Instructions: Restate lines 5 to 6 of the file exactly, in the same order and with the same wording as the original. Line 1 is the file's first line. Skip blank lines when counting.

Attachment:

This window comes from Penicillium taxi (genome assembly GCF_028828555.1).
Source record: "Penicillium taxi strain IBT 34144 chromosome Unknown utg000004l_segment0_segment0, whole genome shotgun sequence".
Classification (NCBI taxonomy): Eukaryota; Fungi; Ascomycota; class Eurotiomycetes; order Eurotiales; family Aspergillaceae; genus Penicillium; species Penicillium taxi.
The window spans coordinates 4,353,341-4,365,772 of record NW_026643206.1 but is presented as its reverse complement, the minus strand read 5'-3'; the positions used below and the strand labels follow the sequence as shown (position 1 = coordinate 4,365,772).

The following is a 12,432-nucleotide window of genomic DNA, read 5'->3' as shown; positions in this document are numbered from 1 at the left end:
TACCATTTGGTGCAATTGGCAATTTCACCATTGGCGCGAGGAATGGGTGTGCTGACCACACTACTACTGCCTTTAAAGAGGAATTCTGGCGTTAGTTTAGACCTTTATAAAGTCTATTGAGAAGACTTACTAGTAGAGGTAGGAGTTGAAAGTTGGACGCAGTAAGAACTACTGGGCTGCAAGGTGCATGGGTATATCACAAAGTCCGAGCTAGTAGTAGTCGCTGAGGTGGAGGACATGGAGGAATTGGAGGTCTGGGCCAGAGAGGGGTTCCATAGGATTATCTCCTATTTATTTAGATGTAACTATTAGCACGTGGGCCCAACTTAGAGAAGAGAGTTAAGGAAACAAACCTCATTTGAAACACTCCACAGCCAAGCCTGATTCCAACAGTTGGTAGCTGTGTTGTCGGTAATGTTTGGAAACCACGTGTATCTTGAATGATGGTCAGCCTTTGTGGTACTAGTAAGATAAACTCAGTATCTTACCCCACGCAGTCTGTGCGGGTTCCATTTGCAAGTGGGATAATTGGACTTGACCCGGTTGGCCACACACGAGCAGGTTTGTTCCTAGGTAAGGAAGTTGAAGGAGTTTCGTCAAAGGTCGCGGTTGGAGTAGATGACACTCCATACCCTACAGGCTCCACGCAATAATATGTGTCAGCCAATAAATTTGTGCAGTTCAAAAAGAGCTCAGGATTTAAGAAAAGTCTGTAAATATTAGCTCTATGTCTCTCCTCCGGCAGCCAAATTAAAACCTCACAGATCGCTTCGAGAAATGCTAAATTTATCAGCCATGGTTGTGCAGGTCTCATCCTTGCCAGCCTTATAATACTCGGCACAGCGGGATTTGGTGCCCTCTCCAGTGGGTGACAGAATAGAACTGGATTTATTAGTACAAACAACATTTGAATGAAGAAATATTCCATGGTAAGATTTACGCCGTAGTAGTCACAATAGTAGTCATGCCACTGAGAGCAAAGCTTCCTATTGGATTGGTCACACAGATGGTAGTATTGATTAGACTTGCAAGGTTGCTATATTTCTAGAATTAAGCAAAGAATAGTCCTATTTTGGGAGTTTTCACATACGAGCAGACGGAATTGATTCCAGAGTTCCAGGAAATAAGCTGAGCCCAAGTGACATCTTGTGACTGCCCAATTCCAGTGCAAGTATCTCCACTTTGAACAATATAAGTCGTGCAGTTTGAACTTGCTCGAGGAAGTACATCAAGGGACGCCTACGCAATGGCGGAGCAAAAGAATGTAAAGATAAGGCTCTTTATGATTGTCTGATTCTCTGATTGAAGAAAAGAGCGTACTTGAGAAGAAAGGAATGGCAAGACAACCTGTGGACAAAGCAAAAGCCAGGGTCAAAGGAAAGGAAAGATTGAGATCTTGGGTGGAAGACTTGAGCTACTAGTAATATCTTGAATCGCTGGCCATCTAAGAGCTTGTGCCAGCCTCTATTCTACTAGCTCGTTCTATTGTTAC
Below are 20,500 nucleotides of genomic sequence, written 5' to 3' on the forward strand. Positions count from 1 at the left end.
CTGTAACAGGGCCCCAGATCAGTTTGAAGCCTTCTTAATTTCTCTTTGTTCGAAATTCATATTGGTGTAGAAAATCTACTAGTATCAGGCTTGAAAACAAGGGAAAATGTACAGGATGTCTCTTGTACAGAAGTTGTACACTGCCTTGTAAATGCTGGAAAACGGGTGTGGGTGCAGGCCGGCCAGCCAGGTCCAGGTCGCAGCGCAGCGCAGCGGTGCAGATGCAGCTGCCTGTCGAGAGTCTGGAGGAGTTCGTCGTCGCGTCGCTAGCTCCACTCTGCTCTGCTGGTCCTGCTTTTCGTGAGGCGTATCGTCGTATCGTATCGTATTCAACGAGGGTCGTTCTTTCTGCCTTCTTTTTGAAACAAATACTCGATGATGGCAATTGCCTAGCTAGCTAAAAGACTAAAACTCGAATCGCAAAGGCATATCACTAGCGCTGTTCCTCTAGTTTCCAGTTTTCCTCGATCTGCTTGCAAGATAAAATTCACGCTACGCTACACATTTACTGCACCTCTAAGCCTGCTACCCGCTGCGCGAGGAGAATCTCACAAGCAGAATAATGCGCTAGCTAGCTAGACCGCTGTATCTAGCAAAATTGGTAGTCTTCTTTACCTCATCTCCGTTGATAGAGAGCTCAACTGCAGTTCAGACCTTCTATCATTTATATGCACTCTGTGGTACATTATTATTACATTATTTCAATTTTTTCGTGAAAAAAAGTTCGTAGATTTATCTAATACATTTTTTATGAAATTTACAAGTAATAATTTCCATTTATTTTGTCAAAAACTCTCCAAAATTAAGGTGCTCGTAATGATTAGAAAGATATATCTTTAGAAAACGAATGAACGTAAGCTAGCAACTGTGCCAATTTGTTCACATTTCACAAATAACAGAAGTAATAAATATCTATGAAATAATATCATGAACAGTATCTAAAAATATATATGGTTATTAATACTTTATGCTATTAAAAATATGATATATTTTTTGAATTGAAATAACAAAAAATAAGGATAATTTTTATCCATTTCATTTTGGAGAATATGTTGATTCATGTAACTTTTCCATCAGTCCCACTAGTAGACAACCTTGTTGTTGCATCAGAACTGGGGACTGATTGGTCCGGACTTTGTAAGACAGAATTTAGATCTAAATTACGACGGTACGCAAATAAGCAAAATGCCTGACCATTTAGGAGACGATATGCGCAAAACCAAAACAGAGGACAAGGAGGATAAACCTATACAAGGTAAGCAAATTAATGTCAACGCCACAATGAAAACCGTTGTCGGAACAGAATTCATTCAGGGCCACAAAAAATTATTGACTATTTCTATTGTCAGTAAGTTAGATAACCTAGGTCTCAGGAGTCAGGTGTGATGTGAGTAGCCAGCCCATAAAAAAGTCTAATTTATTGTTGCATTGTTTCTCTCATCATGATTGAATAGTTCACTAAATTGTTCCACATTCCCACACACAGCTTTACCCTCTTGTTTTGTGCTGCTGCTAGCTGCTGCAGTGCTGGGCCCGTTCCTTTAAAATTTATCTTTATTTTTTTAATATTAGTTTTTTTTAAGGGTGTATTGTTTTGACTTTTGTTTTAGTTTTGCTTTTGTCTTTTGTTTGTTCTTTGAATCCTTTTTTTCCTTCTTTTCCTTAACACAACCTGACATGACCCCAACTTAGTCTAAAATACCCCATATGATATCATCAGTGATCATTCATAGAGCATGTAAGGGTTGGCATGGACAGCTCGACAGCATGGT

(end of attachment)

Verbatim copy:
The following is a 12,432-nucleotide window of genomic DNA, read 5'->3' as shown; positions in this document are numbered from 1 at the left end:
TACCATTTGGTGCAATTGGCAATTTCACCATTGGCGCGAGGAATGGGTGTGCTGACCACACTACTACTGCCTTTAAAGAGGAATTCTGGCGTTAGTTTAGACCTTTATAAAGTCTATTGAGAAGACTTACTAGTAGAGGTAGGAGTTGAAAGTTGGACGCAGTAAGAACTACTGGGCTGCAAGGTGCATGGGTATATCACAAAGTCCGAGCTAGTAGTAGTCGCTGAGGTGGAGGACATGGAGGAATTGGAGGTCTGGGCCAGAGAGGGGTTCCATAGGATTATCTCCTATTTATTTAGATGTAACTATTAGCACGTGGGCCCAACTTAGAGAAGAGAGTTAAGGAAACAAACCTCATTTGAAACACTCCACAGCCAAGCCTGATTCCAACAGTTGGTAGCTGTGTTGTCGGTAATGTTTGGAAACCACGTGTATCTTGAATGATGGTCAGCCTTTGTGGTACTAGTAAGATAAACTCAGTATCTTACCCCACGCAGTCTGTGCGGGTTCCATTTGCAAGTGGGATAATTGGACTTGACCCGGTTGGCCACACACGAGCAGGTTTGTTCCTAGGTAAGGAAGTTGAAGGAGTTTCGTCAAAGGTCGCGGTTGGAGTAGATGACACTCCATACCCTACAGGCTCCACGCAATAATATGTGTCAGCCAATAAATTTGTGCAGTTCAAAAAGAGCTCAGGATTTAAGAAAAGTCTGTAAATATTAGCTCTATGTCTCTCCTCCGGCAGCCAAATTAAAACCTCACAGATCGCTTCGAGAAATGCTAAATTTATCAGCCATGGTTGTGCAGGTCTCATCCTTGCCAGCCTTATAATACTCGGCACAGCGGGATTTGGTGCCCTCTCCAGTGGGTGACAGAATAGAACTGGATTTATTAGTACAAACAACATTTGAATGAAGAAATATTCCATGGTAAGATTTACGCCGTAGTAGTCACAATAGTAGTCATGCCACTGAGAGCAAAGCTTCCTATTGGATTGGTCACACAGATGGTAGTATTGATTAGACTTGCAAGGTTGCTATATTTCTAGAATTAAGCAAAGAATAGTCCTATTTTGGGAGTTTTCACATACGAGCAGACGGAATTGATTCCAGAGTTCCAGGAAATAAGCTGAGCCCAAGTGACATCTTGTGACTGCCCAATTCCAGTGCAAGTATCTCCACTTTGAACAATATAAGTCGTGCAGTTTGAACTTGCTCGAGGAAGTACATCAAGGGACGCCTACGCAATGGCGGAGCAAAAGAATGTAAAGATAAGGCTCTTTATGATTGTCTGATTCTCTGATTGAAGAAAAGAGCGTACTTGAGAAGAAAGGAATGGCAAGACAACCTGTGGACAAAGCAAAAGCCAGGGTCAAAGGAAAGGAAAGATTGAGATCTTGGGTGGAAGACTTGAGCTACTAGTAATATCTTGAATCGCTGGCCATCTAAGAGCTTGTGCCAGCCTCTATTCTACTAGCTCGTTCTATTGTTAC